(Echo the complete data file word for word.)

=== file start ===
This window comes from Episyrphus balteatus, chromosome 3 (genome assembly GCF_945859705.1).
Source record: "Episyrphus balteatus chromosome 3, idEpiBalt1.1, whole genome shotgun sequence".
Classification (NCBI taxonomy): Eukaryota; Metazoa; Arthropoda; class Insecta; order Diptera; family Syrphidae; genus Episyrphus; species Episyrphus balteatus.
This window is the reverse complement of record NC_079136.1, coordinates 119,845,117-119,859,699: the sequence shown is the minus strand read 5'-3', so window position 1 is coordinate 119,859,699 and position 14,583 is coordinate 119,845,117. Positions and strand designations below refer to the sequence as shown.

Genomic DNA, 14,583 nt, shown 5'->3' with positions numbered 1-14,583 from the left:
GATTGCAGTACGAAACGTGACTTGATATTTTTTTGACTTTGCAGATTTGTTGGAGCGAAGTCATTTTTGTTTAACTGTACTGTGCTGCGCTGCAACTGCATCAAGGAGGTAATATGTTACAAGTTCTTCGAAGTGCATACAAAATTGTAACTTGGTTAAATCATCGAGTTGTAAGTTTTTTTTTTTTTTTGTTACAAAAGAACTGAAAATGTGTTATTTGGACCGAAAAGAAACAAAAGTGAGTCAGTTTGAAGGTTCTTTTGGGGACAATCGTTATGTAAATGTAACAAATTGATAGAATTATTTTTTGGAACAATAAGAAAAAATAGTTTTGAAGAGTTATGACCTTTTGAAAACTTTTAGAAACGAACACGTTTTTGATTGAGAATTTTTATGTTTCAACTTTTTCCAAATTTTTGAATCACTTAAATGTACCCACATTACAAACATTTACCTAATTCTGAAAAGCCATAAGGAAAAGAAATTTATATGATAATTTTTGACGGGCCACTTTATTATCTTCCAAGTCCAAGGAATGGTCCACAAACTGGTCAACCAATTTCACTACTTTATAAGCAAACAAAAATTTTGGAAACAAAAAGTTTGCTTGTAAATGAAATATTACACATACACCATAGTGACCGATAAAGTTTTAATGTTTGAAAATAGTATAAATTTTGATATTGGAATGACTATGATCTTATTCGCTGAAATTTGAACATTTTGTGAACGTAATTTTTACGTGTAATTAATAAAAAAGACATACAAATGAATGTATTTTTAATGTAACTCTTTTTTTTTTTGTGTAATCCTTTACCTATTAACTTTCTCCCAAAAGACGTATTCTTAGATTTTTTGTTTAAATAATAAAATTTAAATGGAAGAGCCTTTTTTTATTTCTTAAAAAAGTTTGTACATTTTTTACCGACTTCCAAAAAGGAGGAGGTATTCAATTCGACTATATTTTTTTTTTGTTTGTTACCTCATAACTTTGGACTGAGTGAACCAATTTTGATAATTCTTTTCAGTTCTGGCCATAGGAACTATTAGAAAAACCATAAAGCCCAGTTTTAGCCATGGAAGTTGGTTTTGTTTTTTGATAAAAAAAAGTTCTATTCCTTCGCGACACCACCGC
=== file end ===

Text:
This window comes from Episyrphus balteatus, chromosome 3 (genome assembly GCF_945859705.1).
Source record: "Episyrphus balteatus chromosome 3, idEpiBalt1.1, whole genome shotgun sequence".
Classification (NCBI taxonomy): Eukaryota; Metazoa; Arthropoda; class Insecta; order Diptera; family Syrphidae; genus Episyrphus; species Episyrphus balteatus.
This window is the reverse complement of record NC_079136.1, coordinates 119,845,117-119,859,699: the sequence shown is the minus strand read 5'-3', so window position 1 is coordinate 119,859,699 and position 14,583 is coordinate 119,845,117. Positions and strand designations below refer to the sequence as shown.

Genomic DNA, 14,583 nt, shown 5'->3' with positions numbered 1-14,583 from the left:
GATTGCAGTACGAAACGTGACTTGATATTTTTTTGACTTTGCAGATTTGTTGGAGCGAAGTCATTTTTGTTTAACTGTACTGTGCTGCGCTGCAACTGCATCAAGGAGGTAATATGTTACAAGTTCTTCGAAGTGCATACAAAATTGTAACTTGGTTAAATCATCGAGTTGTAAGTTTTTTTTTTTTTTTGTTACAAAAGAACTGAAAATGTGTTATTTGGACCGAAAAGAAACAAAAGTGAGTCAGTTTGAAGGTTCTTTTGGGGACAATCGTTATGTAAATGTAACAAATTGATAGAATTATTTTTTGGAACAATAAGAAAAAATAGTTTTGAAGAGTTATGACCTTTTGAAAACTTTTAGAAACGAACACGTTTTTGATTGAGAATTTTTATGTTTCAACTTTTTCCAAATTTTTGAATCACTTAAATGTACCCACATTACAAACATTTACCTAATTCTGAAAAGCCATAAGGAAAAGAAATTTATATGATAATTTTTGACGGGCCACTTTATTATCTTCCAAGTCCAAGGAATGGTCCACAAACTGGTCAACCAATTTCACTACTTTATAAGCAAACAAAAATTTTGGAAACAAAAAGTTTGCTTGTAAATGAAATATTACACATACACCATAGTGACCGATAAAGTTTTAATGTTTGAAAATAGTATAAATTTTGATATTGGAATGACTATGATCTTATTCGCTGAAATTTGAACATTTTGTGAACGTAATTTTTACGTGTAATTAATAAAAAAGACATACAAATGAATGTATTTTTAATGTAACTCTTTTTTTTTTTGTGTAATCCTTTACCTATTAACTTTCTCCCAAAAGACGTATTCTTAGATTTTTTGTTTAAATAATAAAATTTAAATGGAAGAGCCTTTTTTTATTTCTTAAAAAAGTTTGTACATTTTTTACCGACTTCCAAAAAGGAGGAGGTATTCAATTCGACTATATTTTTTTTTTGTTTGTTACCTCATAACTTTGGACTGAGTGAACCAATTTTGATAATTCTTTTCAGTTCTGGCCATAGGAACTATTAGAAAAACCATAAAGCCCAGTTTTAGCCATGGAAGTTGGTTTTGTTTTTTGATAAAAAAAAGTTCTATTCCTTCGCGACACCACCGC